Using SignalR and an event driven architecture to delivery timely information to users.

Using SignalR to deliver notifications.

We're building a collaboration assistance application, and part of collaboration is getting timely notifications to people. Our strategy is to have notifications and data change delivered to the user when it's most suitable, so...

Q: How do you go about easily delivering timely information to application users?

A: SignalR

Example scenario

You're in the middle of an activity which has an associated deadline, and your colleague who's responsible for the deadline changes it.

Be it a shorter or longer deadline you would likely want to see that information so you can act accordingly. Deadline extended - allowing you to possibly move onto something more urgent, deadline shortened – put those headphones on and get cracking.

Some functionality to the rescue

To get something like this in your application is not that complicated with the help of a delivery mechanism like SignalR. What makes it even easier is a an event driven messaging architecture.

The fundamentals of the deadline data changing are as simple as another subscriber listening for a DeadlineOnWorkItemUpdatedEvent.

There’s likely many other areas of the system that could be interested in that event taking place. Now that we're introducing SignalR, there’s simply one more; 'the user notification area'.

The user notification logic revolves around determining if a piece of information such as a deadline being updated is a suitable message to deliver to connected clients, i.e. answering the 'worth notifying' question.

Flow Diagram

An example where it would not be relevant is there’s no one impacted by this deadline yet, i.e. no one is associated with the piece of work yet.

But in the case there is then the notification logic would decide to notify the appropriate users. Now we have a user (or several) to notify with a particular message. This is now a new event DeadlineUpdatedNotificationEvent.

The user action of changing/setting a deadline triggers this flow.

public ActionResult UpdateDeadline(SetDeadline sd)
{
    /* ... save this change ... */

    // For this demonstration the event gets published here
    bus.Publish(new DeadlineUpdatedNotificationEvent 
        { 
            TaskId = sd.Id, Deadline = sd.Date 
        });
}

Making use of SignalR.

In this case there’s a set of logic wrapping a SignalR Hub. For more details visit the SignalR wiki on Github

A hub is an RPC framework over PersistentConnection, which saves you from doing your own dispatching. More info

It’s up for debate if the logic for knowing if the user is in the best ‘state’ to receive the notification should exist on the client or the server.

We feel it’s likely that client side (JavaScript in browser) logic would have the most accurate information but that’s your call. Making use of some persistence logic we can maintain server side (web tier) which users are online and what they’re up to (i.e. last requested part of the application.)

So now a ‘DeadlineUpdatedNotificationEvent’ arrives at the server side Hub wrapping logic, and some more work is done on the message or it’s simply routed via SignalR Clients or Groups so it can reach the users browser.

public class NotificationHub : Hub
{
    private SafeCollection<UserInfo> _connectedUsers;

    public NotifyAboutDeadlineChanged(UserId id, DeadlineDetails dd)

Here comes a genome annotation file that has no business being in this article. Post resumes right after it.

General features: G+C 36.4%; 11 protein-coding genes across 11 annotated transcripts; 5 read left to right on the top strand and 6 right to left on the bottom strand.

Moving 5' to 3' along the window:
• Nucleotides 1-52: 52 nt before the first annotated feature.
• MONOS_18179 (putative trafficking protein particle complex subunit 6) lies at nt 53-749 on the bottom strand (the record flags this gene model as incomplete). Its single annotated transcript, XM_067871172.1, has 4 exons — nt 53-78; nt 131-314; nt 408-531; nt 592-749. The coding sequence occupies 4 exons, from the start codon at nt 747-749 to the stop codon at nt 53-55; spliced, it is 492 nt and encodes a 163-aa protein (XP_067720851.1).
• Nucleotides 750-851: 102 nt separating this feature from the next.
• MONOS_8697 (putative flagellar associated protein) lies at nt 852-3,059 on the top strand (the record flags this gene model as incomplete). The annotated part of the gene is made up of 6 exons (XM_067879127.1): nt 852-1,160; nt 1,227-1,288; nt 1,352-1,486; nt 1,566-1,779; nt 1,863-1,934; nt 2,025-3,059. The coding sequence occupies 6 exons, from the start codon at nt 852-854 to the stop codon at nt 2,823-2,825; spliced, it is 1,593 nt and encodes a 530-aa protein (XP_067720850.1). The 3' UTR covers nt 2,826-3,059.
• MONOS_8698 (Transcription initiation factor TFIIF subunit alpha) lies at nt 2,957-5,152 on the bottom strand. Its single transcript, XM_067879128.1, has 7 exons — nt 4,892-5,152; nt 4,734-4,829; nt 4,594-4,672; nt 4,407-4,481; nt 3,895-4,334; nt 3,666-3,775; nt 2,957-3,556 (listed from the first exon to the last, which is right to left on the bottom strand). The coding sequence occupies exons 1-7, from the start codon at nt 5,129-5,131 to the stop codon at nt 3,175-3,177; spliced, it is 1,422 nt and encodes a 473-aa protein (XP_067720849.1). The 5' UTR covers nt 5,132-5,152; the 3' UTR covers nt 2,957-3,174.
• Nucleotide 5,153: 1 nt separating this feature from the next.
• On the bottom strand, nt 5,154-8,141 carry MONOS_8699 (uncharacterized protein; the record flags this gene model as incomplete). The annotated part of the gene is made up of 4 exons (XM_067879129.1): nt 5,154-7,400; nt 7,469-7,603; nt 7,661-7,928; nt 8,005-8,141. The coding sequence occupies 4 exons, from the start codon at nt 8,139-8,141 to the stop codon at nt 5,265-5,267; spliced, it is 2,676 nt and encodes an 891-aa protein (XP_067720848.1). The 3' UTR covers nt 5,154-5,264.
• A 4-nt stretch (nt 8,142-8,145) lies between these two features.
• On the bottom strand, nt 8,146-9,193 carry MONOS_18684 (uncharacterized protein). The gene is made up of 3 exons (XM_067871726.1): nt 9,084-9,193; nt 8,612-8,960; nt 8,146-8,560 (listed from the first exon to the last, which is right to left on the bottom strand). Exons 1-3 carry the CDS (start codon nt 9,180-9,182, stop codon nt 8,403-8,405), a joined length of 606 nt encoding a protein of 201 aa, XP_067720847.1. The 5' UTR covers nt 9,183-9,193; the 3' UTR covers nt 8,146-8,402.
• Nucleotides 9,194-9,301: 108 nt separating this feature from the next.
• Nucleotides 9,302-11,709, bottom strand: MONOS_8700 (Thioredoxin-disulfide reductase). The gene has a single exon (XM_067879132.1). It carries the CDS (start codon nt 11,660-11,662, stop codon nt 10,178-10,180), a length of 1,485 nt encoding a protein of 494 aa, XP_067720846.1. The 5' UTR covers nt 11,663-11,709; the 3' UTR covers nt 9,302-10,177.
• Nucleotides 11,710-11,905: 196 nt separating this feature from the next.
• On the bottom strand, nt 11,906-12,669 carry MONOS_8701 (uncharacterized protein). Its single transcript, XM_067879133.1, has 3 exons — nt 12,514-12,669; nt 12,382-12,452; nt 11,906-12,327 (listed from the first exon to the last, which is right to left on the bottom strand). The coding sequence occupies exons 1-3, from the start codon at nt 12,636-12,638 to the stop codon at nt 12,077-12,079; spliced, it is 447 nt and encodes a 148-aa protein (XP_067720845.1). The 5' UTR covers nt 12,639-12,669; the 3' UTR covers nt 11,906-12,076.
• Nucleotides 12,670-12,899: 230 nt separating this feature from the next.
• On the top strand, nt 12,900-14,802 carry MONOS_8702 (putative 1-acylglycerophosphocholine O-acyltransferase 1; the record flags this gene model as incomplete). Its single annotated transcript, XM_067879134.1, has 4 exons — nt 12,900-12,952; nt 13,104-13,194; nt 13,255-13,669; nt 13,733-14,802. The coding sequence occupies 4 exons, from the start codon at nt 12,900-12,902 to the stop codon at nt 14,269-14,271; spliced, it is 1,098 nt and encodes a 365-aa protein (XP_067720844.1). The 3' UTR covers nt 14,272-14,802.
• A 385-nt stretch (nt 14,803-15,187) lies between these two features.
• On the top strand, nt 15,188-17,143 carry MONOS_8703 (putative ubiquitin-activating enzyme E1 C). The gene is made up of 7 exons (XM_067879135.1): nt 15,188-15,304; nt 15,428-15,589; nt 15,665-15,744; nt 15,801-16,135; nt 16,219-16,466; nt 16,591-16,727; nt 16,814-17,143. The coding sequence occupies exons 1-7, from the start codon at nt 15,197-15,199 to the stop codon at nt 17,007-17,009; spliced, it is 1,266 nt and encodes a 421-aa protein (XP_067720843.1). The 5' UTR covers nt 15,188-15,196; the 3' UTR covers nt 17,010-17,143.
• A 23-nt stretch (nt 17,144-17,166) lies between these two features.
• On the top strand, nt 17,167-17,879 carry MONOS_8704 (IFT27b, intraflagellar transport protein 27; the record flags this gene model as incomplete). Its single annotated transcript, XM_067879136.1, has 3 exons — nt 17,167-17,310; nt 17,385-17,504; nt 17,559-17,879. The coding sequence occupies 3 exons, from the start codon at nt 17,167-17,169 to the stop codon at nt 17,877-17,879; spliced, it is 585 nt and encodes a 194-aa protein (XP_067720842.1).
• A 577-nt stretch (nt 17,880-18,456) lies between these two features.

{
        var user = _connectedUsers.Single(c => c.UserId == userId);

        Clients[user.SignalrId].deadlineHasChanged(dd);
    }
}

The code above is highly simplified to get the point across, it’s about:

  1. Locating if the user is online (your own tracking logic),
  2. How to reach them (via the SignalR session identifier)
    • Groups / Clients[]
  3. Calling the client side method on the dynamic collection to send the message

Some examples of what else might need to be considered are:

  • Is the user still online?
    • Maybe you don't worry about this as with SignalR sending to a connected sessionId that doesn't exist has no ill effects.
  • Do they have multiple connections (i.e. multiple tabs/browsers)?
    • In that case have your user tracking and message sending logic operate on collections of users.
  • Pooling notifications so we don't flood users on quick changes?
  • Server side persisted data that indicates a user doesn't want notifications?

On the client side

The JavaScript logic will also be quite simple. The summary of what code below achieves is:

  • The standard SignalR client side setup logic,
  • Wiring up a method to your Hub on the backend
    • In this case that's the deadlineHasChanged method.
    • The rest is supporting logic to handle and display the notification.

Note this is in CoffeeScript so it reads clearer.

class SignlaRNotifications

    setup: =>
        connectionHub = $.connection.hub

        $.connection.notificationHub.deadlineHasChanged = @deadlineHasChanged

        connectionHub.start()
            .done =>
                console.log("SignalR up and connected.")
            .fail =>
                console.log("SignalR connection failure. Turn on logging to see what went wrong.")


    deadlineHasChanged: (details) ->
        if userAcceptingNotificiations()
            @notications.show details.id, details.msg


    notifications: (id, msg) ->
        #your display notification logic

As for the actual way to notify the user that’s anything you like, so long as it’s not an alert box. An example is - pnotify, there are many choices out there.

Conclusion

That's it. It's now simple to get a variety of system events surfaced quickly to those currently making use of the application.

Nick Josevski
Posted by: Nick Josevski  
Last revised: 20 Feb, 2013 12:32 AM
 

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